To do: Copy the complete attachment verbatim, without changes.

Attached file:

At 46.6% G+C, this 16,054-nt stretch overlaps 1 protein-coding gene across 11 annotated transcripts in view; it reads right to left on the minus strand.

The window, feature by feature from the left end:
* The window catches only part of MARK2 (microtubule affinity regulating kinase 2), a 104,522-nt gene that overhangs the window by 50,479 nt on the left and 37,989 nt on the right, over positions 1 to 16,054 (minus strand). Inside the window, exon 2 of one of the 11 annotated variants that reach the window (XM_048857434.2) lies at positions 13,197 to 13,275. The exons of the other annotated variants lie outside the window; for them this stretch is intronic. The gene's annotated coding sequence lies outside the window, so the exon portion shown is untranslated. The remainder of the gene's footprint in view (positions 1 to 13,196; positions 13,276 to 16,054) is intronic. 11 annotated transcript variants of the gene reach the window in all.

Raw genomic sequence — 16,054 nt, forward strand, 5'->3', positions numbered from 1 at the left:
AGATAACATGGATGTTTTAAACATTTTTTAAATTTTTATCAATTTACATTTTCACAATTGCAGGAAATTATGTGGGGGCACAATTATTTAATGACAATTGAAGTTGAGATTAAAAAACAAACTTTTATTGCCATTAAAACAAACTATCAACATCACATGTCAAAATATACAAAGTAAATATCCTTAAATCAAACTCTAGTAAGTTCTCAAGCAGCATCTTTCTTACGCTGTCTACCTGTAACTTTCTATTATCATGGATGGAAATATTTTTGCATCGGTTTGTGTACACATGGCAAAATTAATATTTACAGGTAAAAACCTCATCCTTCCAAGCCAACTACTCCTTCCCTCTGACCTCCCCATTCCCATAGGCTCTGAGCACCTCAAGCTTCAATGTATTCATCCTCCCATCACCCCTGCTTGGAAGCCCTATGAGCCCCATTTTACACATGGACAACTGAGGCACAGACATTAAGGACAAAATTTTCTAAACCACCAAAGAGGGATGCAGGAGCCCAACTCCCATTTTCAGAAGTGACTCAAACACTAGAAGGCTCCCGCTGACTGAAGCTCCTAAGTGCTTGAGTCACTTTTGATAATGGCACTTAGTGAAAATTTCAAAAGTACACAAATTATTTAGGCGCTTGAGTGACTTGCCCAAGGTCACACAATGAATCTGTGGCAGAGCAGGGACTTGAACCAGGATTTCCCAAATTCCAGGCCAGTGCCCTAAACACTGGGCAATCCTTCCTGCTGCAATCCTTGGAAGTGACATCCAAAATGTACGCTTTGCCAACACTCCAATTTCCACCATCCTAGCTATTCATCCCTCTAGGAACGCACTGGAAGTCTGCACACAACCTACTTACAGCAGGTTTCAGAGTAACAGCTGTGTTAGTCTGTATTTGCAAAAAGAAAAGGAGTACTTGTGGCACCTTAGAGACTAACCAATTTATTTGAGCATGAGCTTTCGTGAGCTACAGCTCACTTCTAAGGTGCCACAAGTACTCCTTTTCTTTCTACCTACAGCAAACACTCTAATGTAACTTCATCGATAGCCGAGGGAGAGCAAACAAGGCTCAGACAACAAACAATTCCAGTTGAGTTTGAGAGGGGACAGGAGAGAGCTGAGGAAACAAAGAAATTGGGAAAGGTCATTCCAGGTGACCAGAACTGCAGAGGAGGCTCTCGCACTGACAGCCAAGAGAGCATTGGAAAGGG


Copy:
At 46.6% G+C, this 16,054-nt stretch overlaps 1 protein-coding gene across 11 annotated transcripts in view; it reads right to left on the minus strand.

The window, feature by feature from the left end:
* The window catches only part of MARK2 (microtubule affinity regulating kinase 2), a 104,522-nt gene that overhangs the window by 50,479 nt on the left and 37,989 nt on the right, over positions 1 to 16,054 (minus strand). Inside the window, exon 2 of one of the 11 annotated variants that reach the window (XM_048857434.2) lies at positions 13,197 to 13,275. The exons of the other annotated variants lie outside the window; for them this stretch is intronic. The gene's annotated coding sequence lies outside the window, so the exon portion shown is untranslated. The remainder of the gene's footprint in view (positions 1 to 13,196; positions 13,276 to 16,054) is intronic. 11 annotated transcript variants of the gene reach the window in all.

Raw genomic sequence — 16,054 nt, forward strand, 5'->3', positions numbered from 1 at the left:
AGATAACATGGATGTTTTAAACATTTTTTAAATTTTTATCAATTTACATTTTCACAATTGCAGGAAATTATGTGGGGGCACAATTATTTAATGACAATTGAAGTTGAGATTAAAAAACAAACTTTTATTGCCATTAAAACAAACTATCAACATCACATGTCAAAATATACAAAGTAAATATCCTTAAATCAAACTCTAGTAAGTTCTCAAGCAGCATCTTTCTTACGCTGTCTACCTGTAACTTTCTATTATCATGGATGGAAATATTTTTGCATCGGTTTGTGTACACATGGCAAAATTAATATTTACAGGTAAAAACCTCATCCTTCCAAGCCAACTACTCCTTCCCTCTGACCTCCCCATTCCCATAGGCTCTGAGCACCTCAAGCTTCAATGTATTCATCCTCCCATCACCCCTGCTTGGAAGCCCTATGAGCCCCATTTTACACATGGACAACTGAGGCACAGACATTAAGGACAAAATTTTCTAAACCACCAAAGAGGGATGCAGGAGCCCAACTCCCATTTTCAGAAGTGACTCAAACACTAGAAGGCTCCCGCTGACTGAAGCTCCTAAGTGCTTGAGTCACTTTTGATAATGGCACTTAGTGAAAATTTCAAAAGTACACAAATTATTTAGGCGCTTGAGTGACTTGCCCAAGGTCACACAATGAATCTGTGGCAGAGCAGGGACTTGAACCAGGATTTCCCAAATTCCAGGCCAGTGCCCTAAACACTGGGCAATCCTTCCTGCTGCAATCCTTGGAAGTGACATCCAAAATGTACGCTTTGCCAACACTCCAATTTCCACCATCCTAGCTATTCATCCCTCTAGGAACGCACTGGAAGTCTGCACACAACCTACTTACAGCAGGTTTCAGAGTAACAGCTGTGTTAGTCTGTATTTGCAAAAAGAAAAGGAGTACTTGTGGCACCTTAGAGACTAACCAATTTATTTGAGCATGAGCTTTCGTGAGCTACAGCTCACTTCTAAGGTGCCACAAGTACTCCTTTTCTTTCTACCTACAGCAAACACTCTAATGTAACTTCATCGATAGCCGAGGGAGAGCAAACAAGGCTCAGACAACAAACAATTCCAGTTGAGTTTGAGAGGGGACAGGAGAGAGCTGAGGAAACAAAGAAATTGGGAAAGGTCATTCCAGGTGACCAGAACTGCAGAGGAGGCTCTCGCACTGACAGCCAAGAGAGCATTGGAAAGGG